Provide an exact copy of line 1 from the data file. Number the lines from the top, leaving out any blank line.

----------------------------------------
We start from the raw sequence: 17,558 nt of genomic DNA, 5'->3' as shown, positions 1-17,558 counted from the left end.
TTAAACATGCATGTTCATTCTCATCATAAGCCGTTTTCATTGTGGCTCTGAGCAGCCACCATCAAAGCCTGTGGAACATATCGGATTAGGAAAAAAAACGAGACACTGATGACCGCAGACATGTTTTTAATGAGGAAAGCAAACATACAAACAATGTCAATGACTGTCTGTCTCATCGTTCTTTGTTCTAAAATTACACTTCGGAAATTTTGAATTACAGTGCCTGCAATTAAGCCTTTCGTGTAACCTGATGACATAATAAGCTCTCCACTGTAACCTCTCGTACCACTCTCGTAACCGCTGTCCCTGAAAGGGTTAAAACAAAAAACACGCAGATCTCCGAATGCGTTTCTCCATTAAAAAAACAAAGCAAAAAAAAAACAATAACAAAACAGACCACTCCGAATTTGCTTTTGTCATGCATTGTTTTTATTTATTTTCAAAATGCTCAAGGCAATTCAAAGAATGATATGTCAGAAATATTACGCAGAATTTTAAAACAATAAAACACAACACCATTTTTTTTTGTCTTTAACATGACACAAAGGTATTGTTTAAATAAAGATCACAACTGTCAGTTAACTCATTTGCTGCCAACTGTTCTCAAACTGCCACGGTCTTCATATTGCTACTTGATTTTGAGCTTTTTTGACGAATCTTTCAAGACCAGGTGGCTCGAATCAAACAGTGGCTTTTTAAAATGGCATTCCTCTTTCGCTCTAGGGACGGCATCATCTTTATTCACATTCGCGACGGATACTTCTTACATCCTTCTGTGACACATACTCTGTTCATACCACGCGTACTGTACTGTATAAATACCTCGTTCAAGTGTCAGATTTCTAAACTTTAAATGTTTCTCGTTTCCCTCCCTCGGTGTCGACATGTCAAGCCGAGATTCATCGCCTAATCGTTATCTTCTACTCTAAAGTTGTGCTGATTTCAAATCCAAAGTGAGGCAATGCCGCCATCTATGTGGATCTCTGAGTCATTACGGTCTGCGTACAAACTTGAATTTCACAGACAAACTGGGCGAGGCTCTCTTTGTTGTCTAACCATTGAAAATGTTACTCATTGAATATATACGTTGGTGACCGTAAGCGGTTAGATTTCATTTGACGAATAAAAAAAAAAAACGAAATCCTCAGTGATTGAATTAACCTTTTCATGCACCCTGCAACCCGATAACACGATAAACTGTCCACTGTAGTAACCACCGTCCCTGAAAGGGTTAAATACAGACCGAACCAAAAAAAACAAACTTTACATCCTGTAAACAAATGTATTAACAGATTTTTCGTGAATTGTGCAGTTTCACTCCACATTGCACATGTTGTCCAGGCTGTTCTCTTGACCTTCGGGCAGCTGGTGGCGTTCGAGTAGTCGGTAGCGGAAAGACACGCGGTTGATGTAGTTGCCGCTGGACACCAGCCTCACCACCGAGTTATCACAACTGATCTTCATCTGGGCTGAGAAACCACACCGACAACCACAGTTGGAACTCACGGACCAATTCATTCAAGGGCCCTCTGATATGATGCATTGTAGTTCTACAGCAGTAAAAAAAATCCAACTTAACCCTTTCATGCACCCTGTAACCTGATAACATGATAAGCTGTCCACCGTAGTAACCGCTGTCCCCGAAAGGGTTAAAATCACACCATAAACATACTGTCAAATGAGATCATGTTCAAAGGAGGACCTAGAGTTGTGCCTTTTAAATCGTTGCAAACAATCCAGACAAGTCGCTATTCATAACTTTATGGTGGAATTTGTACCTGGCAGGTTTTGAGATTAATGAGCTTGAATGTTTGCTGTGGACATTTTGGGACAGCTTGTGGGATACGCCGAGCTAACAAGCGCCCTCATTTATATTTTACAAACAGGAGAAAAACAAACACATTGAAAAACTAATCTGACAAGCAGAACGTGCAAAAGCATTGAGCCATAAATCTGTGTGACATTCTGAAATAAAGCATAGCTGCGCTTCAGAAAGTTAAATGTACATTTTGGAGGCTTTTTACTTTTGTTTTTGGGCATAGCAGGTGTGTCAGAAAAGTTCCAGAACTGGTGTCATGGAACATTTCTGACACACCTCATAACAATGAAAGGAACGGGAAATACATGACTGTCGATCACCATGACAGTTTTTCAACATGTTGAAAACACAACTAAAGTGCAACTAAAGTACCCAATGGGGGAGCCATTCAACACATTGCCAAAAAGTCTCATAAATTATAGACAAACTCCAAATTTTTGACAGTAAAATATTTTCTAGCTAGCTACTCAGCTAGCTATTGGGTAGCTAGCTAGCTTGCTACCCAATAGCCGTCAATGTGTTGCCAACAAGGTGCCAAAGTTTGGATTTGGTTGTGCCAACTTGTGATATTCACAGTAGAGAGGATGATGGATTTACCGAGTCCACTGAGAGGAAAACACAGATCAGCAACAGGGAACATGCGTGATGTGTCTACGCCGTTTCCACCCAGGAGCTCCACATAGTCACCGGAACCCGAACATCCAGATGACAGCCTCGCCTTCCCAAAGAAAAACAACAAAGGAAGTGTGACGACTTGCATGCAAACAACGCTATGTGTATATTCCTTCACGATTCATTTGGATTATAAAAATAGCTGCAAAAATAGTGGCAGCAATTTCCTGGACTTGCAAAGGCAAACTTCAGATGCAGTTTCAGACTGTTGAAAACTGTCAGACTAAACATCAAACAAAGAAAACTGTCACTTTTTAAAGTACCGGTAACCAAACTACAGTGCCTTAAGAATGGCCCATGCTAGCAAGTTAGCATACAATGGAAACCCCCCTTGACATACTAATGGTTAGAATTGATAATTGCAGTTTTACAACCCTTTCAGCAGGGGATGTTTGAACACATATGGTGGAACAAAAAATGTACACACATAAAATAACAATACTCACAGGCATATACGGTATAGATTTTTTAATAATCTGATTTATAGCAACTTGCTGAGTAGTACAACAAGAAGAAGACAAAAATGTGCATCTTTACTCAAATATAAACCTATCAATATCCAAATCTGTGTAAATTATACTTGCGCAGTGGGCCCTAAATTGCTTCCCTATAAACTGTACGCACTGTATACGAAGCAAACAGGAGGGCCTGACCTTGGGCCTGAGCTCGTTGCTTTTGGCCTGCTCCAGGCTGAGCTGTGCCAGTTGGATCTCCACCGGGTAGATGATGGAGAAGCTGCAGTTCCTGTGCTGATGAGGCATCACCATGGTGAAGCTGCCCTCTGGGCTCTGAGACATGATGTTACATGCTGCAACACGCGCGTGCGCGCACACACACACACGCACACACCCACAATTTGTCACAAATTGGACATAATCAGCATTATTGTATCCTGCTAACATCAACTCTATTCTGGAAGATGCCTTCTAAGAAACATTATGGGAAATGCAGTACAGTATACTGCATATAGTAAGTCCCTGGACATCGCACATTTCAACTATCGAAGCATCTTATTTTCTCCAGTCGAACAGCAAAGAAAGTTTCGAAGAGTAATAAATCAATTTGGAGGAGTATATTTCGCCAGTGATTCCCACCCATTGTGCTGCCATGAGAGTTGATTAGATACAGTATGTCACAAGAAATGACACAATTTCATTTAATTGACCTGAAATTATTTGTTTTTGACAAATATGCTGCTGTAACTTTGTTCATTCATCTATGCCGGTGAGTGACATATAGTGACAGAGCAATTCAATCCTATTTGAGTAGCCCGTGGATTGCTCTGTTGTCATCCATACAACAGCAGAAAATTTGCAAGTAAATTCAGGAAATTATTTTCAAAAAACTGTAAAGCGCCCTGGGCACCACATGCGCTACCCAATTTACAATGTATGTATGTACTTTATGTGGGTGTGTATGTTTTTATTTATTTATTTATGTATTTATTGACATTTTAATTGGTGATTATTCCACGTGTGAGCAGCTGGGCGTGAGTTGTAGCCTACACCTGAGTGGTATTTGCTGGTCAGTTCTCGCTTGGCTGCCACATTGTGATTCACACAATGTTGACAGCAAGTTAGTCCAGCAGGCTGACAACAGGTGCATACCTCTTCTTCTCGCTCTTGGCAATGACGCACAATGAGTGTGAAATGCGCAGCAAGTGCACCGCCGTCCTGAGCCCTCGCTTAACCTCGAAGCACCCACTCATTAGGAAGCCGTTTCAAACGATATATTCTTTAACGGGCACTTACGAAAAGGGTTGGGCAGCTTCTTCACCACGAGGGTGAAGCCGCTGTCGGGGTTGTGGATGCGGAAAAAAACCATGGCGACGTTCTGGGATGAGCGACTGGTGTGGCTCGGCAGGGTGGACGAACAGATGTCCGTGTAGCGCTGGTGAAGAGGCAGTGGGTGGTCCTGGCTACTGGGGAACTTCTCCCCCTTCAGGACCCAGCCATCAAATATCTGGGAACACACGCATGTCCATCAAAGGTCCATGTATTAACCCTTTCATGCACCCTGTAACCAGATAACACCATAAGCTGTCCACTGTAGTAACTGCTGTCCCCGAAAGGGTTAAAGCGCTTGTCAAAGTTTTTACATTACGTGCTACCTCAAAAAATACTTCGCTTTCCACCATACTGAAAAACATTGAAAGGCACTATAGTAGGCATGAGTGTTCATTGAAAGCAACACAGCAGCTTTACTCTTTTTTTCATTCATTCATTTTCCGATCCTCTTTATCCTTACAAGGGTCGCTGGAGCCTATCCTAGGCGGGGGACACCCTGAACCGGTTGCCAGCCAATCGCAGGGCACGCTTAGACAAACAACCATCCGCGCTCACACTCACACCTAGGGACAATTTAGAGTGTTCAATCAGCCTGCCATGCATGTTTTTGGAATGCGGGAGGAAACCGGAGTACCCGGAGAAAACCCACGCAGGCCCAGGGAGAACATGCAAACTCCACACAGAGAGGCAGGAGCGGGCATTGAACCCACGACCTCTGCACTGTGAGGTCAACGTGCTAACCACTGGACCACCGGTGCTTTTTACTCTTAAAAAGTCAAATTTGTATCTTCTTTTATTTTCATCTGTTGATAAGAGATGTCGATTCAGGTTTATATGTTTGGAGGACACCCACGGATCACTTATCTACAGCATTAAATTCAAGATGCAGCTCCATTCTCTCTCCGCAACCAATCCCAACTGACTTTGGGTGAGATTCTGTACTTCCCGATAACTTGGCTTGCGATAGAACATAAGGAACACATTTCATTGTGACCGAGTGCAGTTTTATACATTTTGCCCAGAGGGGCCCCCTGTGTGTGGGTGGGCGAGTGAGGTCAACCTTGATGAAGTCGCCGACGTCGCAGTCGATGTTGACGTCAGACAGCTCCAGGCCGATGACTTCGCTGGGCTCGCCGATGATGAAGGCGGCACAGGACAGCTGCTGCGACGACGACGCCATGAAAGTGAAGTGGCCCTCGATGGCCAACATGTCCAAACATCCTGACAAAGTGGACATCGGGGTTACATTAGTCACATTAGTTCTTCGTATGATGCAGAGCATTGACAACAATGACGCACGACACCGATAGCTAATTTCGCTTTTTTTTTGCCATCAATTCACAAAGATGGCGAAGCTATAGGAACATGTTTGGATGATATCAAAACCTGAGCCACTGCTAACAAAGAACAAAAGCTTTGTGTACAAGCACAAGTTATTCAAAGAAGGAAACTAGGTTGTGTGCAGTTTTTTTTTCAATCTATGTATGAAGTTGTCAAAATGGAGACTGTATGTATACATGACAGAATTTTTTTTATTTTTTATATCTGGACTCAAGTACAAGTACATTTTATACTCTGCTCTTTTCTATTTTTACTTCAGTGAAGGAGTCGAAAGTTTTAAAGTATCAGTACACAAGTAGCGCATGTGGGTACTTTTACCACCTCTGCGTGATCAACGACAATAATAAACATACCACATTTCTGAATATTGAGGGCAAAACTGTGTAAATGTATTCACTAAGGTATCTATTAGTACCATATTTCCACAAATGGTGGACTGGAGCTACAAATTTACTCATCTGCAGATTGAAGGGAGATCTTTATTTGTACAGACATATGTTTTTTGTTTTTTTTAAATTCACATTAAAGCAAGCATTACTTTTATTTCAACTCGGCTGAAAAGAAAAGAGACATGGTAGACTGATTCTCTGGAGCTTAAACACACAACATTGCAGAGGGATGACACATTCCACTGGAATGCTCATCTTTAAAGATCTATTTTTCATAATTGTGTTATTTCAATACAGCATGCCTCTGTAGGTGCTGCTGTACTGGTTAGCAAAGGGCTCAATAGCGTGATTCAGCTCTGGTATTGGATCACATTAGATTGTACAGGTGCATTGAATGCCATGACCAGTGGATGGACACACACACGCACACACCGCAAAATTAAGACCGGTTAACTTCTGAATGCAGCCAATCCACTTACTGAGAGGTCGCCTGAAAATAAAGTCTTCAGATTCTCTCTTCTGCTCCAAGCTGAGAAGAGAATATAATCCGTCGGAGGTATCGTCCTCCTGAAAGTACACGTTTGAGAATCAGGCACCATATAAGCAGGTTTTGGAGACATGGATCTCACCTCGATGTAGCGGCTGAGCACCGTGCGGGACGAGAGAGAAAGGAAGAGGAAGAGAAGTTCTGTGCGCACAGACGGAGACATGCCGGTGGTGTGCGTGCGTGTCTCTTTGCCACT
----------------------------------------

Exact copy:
We start from the raw sequence: 17,558 nt of genomic DNA, 5'->3' as shown, positions 1-17,558 counted from the left end.